Well then point all of us to some studies. Try to point them from both sides of the aisle. An FYI I used to work for Amoco (before BP merger) and have knowledge my self. Also make sure that the technology is viable for large scale recovery. Not experimental that has been used in small tracts of land. How about where other countries may be using the technology to produce large amounts of oil from shale without ruining the countryside and the air and the water. I do like my trips to Colorado and wouldnt want to see the countryside destroyed and the water destroyed for the sake of a little oil.
With a 40% cut in my pay recently, I can't afford to buy a new car. New job? Yeah, like that'll happen for a 62 year old woman. My job is 25 miles one way, so it's eating up all my pay just to work. Make sense? Nope. Between bills, car payment, gas....who can afford to eat?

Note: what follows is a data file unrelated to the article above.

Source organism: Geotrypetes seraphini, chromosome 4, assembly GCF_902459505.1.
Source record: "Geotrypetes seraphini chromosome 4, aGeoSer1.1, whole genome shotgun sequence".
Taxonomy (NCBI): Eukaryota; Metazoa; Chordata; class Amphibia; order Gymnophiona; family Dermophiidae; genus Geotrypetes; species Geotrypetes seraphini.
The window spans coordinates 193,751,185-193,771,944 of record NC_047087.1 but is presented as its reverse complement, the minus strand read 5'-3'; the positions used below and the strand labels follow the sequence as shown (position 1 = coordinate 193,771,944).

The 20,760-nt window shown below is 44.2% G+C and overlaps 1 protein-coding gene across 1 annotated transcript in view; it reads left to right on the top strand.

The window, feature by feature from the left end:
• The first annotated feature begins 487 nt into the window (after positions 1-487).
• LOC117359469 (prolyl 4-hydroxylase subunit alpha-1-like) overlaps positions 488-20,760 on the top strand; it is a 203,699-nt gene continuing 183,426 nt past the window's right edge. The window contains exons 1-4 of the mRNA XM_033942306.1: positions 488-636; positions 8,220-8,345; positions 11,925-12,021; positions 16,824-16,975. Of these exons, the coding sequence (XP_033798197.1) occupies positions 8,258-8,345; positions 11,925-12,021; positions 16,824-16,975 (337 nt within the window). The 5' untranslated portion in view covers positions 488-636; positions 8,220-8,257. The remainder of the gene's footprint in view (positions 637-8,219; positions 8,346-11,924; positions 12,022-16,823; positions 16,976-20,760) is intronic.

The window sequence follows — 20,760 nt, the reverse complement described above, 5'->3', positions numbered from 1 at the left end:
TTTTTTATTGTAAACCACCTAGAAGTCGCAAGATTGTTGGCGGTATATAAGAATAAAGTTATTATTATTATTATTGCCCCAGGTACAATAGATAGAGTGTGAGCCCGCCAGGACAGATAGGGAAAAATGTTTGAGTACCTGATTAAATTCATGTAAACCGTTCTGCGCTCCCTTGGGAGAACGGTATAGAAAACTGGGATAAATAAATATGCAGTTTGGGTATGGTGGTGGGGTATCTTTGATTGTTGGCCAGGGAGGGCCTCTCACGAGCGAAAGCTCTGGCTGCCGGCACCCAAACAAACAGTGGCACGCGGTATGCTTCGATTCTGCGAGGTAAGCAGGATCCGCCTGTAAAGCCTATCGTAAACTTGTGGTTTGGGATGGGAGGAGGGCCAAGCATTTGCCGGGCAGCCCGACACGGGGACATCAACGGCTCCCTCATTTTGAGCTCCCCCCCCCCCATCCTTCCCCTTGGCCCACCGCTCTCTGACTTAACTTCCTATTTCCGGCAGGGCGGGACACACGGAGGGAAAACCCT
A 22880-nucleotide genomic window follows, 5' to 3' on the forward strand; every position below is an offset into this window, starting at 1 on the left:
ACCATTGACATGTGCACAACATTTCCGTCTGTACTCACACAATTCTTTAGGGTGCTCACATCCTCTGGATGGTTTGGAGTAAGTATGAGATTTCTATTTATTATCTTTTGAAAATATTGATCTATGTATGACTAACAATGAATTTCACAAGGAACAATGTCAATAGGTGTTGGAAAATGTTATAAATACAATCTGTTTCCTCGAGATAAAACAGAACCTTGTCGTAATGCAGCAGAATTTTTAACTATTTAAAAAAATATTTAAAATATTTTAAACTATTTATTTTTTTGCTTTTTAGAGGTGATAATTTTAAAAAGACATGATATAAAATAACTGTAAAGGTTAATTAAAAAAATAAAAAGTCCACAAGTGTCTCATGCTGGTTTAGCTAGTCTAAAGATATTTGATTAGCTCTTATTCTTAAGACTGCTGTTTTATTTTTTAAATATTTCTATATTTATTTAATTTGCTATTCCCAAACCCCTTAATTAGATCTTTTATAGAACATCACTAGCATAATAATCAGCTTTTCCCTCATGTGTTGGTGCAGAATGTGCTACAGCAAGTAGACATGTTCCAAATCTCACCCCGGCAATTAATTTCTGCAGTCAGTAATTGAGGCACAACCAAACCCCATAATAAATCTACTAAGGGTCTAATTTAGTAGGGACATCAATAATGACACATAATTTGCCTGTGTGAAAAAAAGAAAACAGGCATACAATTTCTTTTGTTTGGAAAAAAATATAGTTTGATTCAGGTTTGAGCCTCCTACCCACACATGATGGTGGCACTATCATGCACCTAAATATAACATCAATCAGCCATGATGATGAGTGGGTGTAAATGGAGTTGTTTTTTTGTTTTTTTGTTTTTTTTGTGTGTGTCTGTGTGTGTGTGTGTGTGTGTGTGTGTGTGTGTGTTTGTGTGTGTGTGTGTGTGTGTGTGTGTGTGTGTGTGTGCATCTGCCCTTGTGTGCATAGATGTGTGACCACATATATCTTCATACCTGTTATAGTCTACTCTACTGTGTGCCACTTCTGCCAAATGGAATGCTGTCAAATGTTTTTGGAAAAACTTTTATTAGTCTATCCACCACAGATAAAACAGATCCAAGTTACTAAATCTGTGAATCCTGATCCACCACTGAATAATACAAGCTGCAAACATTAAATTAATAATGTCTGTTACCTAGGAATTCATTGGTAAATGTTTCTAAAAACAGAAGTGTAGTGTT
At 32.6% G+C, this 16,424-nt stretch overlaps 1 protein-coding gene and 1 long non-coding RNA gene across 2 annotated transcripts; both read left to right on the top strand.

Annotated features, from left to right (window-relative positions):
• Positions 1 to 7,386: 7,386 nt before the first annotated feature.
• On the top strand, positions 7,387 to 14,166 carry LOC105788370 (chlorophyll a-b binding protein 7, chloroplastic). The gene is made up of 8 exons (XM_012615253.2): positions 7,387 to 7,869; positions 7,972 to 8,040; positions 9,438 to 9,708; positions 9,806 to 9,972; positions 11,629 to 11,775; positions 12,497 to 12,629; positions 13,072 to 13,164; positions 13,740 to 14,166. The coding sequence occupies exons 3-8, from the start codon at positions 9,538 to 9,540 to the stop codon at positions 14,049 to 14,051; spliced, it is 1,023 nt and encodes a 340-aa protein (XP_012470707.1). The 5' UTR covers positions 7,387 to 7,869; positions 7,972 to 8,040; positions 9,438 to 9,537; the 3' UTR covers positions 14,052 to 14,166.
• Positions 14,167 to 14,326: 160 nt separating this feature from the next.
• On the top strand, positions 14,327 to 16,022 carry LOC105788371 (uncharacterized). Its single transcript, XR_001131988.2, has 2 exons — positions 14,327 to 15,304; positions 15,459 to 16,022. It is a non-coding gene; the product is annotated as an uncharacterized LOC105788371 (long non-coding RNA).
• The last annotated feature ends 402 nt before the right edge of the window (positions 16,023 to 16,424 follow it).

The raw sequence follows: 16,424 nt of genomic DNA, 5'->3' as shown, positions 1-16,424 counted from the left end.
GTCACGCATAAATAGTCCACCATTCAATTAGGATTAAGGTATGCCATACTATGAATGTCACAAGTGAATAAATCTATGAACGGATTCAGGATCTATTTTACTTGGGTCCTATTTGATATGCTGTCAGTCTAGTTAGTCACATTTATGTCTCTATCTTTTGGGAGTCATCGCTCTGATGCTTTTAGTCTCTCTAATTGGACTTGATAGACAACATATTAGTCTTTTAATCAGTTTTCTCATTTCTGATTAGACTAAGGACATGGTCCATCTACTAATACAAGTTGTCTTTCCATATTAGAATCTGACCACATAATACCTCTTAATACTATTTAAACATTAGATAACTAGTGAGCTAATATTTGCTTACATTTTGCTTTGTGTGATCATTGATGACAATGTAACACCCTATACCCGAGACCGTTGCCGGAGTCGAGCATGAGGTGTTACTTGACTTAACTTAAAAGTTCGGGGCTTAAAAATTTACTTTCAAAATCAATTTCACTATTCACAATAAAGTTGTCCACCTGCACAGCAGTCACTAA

Your stats are off by four or five years. I know people in the energy sector and the price per barrel of oil would need to be between $50.00 to $60.00 to make the Shale Oil viable with current technology.
you know he did coordinate with Exxon Mobil to create an alternative and much cheaper fuel. Now Exxon is spending their own company's $600 million to try to create it. That way we can let go of oil and oil companies
I agree with Devy Valentino, I don't understand why everyone lashes on the Prez for gas prices. They can't do sh!t about it. And Newt Gingrich trying to promise $2 dollar a gallon gas again? HAH! I won't hold my breath on that one Newty, nor will I waste my vote on a false hope like $2 gas.